Originally, I took pictures of myself sans makeup (except drawn-on eyebrows) to write about the new skincare I've been using. See, I thought I had pretty good skin. And then I saw the pictures I took later with a full face of makeup applied, and started having doubts. There's discoloration on my cheeks and shadows under my eyes, and a scar (where did that even come from?!) on my chin, and enlarged pores on my nose. Can I tout how amazing the skincare I've been using when my skin is, while relatively unblemished, not extraordinary?
And then I paused. Wait, what? It's disturbing, this automatic train of thought. I wasn't even comparing myself to the impossibles (that are heavily photo manipulated) in the glossies. I was just looking at myself with some foundation on. What has the act of wearing makeup done to my own self image?
For me, the meaning of makeup has transformed from something I desperately needed to master to satisfy someone else's definition of "pretty" (age 19), to a consumerist obsession (age 21), to occasional artistic expression (age 22-present, when I create looks to post on Messy Wands). In "real life," I am very aware of what makeup does for me. I know that without fail, if I put on my eyebrows, redden my cheeks and lips, and paint on some lashes, I will receive more and better attention from the strangers I interact with, and I use this knowledge to my advantage. Is it sad that this is just how it is?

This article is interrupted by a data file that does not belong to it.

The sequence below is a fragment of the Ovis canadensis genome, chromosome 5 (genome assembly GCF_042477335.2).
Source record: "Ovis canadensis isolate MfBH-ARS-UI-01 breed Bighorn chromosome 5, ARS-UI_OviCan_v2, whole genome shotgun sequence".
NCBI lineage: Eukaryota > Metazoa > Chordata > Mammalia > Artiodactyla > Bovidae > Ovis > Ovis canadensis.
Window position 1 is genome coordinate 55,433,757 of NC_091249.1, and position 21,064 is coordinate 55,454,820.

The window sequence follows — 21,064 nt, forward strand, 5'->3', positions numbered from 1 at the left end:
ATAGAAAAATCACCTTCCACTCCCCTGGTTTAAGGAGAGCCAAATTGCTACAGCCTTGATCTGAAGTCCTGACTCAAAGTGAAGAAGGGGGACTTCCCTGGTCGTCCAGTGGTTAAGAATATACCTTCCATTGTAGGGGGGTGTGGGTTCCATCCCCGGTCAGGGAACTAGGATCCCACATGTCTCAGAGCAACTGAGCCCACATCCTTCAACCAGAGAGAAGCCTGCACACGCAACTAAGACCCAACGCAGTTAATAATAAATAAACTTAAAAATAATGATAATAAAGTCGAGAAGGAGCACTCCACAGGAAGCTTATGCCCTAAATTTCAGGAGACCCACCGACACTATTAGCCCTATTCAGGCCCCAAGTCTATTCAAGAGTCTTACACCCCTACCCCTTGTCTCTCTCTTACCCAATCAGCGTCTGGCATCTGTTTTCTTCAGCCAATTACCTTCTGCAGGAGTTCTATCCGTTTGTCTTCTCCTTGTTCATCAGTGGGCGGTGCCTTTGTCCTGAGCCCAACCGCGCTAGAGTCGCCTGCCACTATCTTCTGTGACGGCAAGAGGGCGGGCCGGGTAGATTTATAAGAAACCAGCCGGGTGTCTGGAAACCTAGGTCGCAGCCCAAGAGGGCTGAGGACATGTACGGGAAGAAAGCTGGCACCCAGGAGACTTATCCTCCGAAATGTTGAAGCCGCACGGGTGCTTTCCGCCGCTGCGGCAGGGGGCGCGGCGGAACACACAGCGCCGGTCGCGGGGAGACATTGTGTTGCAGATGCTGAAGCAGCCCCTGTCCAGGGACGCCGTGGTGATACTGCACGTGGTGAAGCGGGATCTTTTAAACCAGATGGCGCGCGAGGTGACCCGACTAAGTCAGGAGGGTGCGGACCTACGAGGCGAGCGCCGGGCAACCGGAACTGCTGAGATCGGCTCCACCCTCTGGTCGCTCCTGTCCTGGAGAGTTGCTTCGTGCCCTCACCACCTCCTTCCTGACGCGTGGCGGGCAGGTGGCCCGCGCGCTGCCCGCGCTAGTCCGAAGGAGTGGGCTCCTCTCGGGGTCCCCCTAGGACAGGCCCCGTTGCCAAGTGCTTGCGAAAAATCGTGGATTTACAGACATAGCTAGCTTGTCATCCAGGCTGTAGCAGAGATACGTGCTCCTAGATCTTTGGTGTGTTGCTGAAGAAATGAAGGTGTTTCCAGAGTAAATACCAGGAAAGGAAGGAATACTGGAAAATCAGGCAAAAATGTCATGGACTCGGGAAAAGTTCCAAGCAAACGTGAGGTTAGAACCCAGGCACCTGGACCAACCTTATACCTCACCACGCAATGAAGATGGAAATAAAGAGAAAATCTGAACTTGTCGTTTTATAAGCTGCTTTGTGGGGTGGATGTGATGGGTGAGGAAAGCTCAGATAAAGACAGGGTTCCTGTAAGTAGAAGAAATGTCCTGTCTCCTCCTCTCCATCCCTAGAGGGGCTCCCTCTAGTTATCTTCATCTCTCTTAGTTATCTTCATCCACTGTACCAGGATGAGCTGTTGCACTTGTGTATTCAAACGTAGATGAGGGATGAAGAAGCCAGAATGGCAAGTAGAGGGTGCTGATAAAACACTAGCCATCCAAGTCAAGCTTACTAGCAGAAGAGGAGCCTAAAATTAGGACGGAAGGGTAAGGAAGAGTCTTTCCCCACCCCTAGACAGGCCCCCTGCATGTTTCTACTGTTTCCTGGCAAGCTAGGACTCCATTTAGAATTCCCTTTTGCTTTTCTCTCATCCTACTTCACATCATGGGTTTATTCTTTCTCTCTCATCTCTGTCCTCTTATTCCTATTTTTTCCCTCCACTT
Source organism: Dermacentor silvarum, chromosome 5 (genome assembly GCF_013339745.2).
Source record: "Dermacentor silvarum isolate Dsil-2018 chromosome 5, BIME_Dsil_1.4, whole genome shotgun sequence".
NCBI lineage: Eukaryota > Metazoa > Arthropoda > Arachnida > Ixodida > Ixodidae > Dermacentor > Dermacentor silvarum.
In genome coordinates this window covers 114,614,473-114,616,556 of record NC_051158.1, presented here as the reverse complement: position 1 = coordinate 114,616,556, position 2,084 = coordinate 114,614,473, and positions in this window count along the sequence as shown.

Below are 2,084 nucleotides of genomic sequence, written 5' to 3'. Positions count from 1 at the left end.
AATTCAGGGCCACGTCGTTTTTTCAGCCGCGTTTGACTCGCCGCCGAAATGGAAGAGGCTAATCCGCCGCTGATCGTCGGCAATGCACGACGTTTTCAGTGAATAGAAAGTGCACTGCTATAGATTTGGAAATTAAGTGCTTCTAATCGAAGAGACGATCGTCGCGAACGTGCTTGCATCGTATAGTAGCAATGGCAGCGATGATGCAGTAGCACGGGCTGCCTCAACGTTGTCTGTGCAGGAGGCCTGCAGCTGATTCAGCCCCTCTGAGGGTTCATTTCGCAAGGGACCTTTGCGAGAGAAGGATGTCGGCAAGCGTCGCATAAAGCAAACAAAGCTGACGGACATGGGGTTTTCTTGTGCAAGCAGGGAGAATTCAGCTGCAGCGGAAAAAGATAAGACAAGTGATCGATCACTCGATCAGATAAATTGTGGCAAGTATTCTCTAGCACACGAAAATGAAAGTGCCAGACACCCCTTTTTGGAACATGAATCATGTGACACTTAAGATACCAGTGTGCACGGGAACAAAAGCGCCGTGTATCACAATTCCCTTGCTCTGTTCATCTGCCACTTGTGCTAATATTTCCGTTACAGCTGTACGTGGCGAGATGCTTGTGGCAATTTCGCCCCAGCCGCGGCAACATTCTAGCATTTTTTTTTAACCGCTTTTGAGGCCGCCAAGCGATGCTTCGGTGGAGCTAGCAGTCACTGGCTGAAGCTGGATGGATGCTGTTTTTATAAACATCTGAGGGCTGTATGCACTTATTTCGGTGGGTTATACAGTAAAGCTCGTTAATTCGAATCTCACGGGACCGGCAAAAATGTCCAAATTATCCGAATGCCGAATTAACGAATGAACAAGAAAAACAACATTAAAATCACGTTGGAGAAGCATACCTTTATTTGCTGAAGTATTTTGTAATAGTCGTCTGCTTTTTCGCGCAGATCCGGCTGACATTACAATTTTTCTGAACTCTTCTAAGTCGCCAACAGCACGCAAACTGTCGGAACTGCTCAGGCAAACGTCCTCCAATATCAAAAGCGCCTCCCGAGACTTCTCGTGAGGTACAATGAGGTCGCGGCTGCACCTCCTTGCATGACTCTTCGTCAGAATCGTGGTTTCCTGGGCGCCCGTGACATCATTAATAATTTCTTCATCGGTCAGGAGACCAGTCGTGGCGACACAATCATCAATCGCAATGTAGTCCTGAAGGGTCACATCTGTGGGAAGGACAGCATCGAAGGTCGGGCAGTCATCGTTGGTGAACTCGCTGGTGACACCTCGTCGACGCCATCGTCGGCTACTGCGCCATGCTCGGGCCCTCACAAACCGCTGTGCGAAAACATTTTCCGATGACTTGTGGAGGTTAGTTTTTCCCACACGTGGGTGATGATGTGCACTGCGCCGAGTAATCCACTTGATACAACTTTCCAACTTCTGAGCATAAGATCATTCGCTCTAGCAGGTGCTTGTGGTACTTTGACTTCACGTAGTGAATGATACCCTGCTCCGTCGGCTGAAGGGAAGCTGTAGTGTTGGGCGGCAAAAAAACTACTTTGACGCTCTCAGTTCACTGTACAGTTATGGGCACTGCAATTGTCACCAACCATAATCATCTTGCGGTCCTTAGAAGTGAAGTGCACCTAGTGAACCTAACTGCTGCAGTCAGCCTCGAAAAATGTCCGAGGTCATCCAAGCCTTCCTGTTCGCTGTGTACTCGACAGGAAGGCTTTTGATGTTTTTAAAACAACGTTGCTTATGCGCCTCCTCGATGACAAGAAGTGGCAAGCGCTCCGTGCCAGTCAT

I'm not really sure what I'm trying to get at. I guess I was hit by the fact that I thought I had a firm grasp on how I look and how I perceive myself, and was a little shaken by my knee-jerk reaction to censor my thoughts because my natural looks didn't reach a certain (impossible) standard. The longer I stare at the unmade-up picture, the more I think I was overthinking it. I'll have to work on that skincare post.
*PS: After reading some of the comments, I feel like I should clarify that I'm actually very happy with my skin. This is why I was surprised that I had the instinctive reaction above even while being pleased, and just wanted to observe how that happened.